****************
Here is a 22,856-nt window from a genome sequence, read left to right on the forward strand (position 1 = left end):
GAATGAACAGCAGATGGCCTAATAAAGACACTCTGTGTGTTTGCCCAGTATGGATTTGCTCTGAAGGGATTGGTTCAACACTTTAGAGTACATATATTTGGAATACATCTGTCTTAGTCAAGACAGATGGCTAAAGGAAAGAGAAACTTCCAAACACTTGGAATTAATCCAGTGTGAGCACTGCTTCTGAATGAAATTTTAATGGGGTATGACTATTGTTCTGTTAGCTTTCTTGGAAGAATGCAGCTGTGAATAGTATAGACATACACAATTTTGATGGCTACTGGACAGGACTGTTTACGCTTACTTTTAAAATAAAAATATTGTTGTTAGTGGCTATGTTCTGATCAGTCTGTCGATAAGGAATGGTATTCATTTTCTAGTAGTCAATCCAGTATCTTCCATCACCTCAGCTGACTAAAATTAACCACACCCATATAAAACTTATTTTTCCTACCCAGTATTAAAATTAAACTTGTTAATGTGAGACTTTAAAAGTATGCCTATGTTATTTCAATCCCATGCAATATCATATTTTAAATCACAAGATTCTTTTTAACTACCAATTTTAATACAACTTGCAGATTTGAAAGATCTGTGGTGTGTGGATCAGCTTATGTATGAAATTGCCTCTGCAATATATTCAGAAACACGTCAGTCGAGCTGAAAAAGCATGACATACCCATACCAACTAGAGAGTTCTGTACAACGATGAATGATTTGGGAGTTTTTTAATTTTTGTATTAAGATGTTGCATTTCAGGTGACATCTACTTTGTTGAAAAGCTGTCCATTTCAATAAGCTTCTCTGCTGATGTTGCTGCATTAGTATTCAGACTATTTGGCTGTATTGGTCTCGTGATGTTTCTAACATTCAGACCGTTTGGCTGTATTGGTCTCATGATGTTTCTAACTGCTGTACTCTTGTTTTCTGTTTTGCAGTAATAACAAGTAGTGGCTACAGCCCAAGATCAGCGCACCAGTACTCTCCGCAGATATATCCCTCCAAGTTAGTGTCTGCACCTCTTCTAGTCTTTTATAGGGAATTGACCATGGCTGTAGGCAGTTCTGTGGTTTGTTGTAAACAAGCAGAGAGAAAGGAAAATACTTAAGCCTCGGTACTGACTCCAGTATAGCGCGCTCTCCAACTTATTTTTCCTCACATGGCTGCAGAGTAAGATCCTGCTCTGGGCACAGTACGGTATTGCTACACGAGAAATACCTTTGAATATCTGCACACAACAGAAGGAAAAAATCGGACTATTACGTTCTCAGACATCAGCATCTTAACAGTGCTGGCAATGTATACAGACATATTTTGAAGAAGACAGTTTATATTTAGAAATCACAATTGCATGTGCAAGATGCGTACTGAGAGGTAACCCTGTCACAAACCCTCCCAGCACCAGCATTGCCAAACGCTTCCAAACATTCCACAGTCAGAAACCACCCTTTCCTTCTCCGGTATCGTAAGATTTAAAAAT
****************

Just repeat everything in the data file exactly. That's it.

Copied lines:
Here is a 22,856-nt window from a genome sequence, read left to right on the forward strand (position 1 = left end):
GAATGAACAGCAGATGGCCTAATAAAGACACTCTGTGTGTTTGCCCAGTATGGATTTGCTCTGAAGGGATTGGTTCAACACTTTAGAGTACATATATTTGGAATACATCTGTCTTAGTCAAGACAGATGGCTAAAGGAAAGAGAAACTTCCAAACACTTGGAATTAATCCAGTGTGAGCACTGCTTCTGAATGAAATTTTAATGGGGTATGACTATTGTTCTGTTAGCTTTCTTGGAAGAATGCAGCTGTGAATAGTATAGACATACACAATTTTGATGGCTACTGGACAGGACTGTTTACGCTTACTTTTAAAATAAAAATATTGTTGTTAGTGGCTATGTTCTGATCAGTCTGTCGATAAGGAATGGTATTCATTTTCTAGTAGTCAATCCAGTATCTTCCATCACCTCAGCTGACTAAAATTAACCACACCCATATAAAACTTATTTTTCCTACCCAGTATTAAAATTAAACTTGTTAATGTGAGACTTTAAAAGTATGCCTATGTTATTTCAATCCCATGCAATATCATATTTTAAATCACAAGATTCTTTTTAACTACCAATTTTAATACAACTTGCAGATTTGAAAGATCTGTGGTGTGTGGATCAGCTTATGTATGAAATTGCCTCTGCAATATATTCAGAAACACGTCAGTCGAGCTGAAAAAGCATGACATACCCATACCAACTAGAGAGTTCTGTACAACGATGAATGATTTGGGAGTTTTTTAATTTTTGTATTAAGATGTTGCATTTCAGGTGACATCTACTTTGTTGAAAAGCTGTCCATTTCAATAAGCTTCTCTGCTGATGTTGCTGCATTAGTATTCAGACTATTTGGCTGTATTGGTCTCGTGATGTTTCTAACATTCAGACCGTTTGGCTGTATTGGTCTCATGATGTTTCTAACTGCTGTACTCTTGTTTTCTGTTTTGCAGTAATAACAAGTAGTGGCTACAGCCCAAGATCAGCGCACCAGTACTCTCCGCAGATATATCCCTCCAAGTTAGTGTCTGCACCTCTTCTAGTCTTTTATAGGGAATTGACCATGGCTGTAGGCAGTTCTGTGGTTTGTTGTAAACAAGCAGAGAGAAAGGAAAATACTTAAGCCTCGGTACTGACTCCAGTATAGCGCGCTCTCCAACTTATTTTTCCTCACATGGCTGCAGAGTAAGATCCTGCTCTGGGCACAGTACGGTATTGCTACACGAGAAATACCTTTGAATATCTGCACACAACAGAAGGAAAAAATCGGACTATTACGTTCTCAGACATCAGCATCTTAACAGTGCTGGCAATGTATACAGACATATTTTGAAGAAGACAGTTTATATTTAGAAATCACAATTGCATGTGCAAGATGCGTACTGAGAGGTAACCCTGTCACAAACCCTCCCAGCACCAGCATTGCCAAACGCTTCCAAACATTCCACAGTCAGAAACCACCCTTTCCTTCTCCGGTATCGTAAGATTTAAAAAT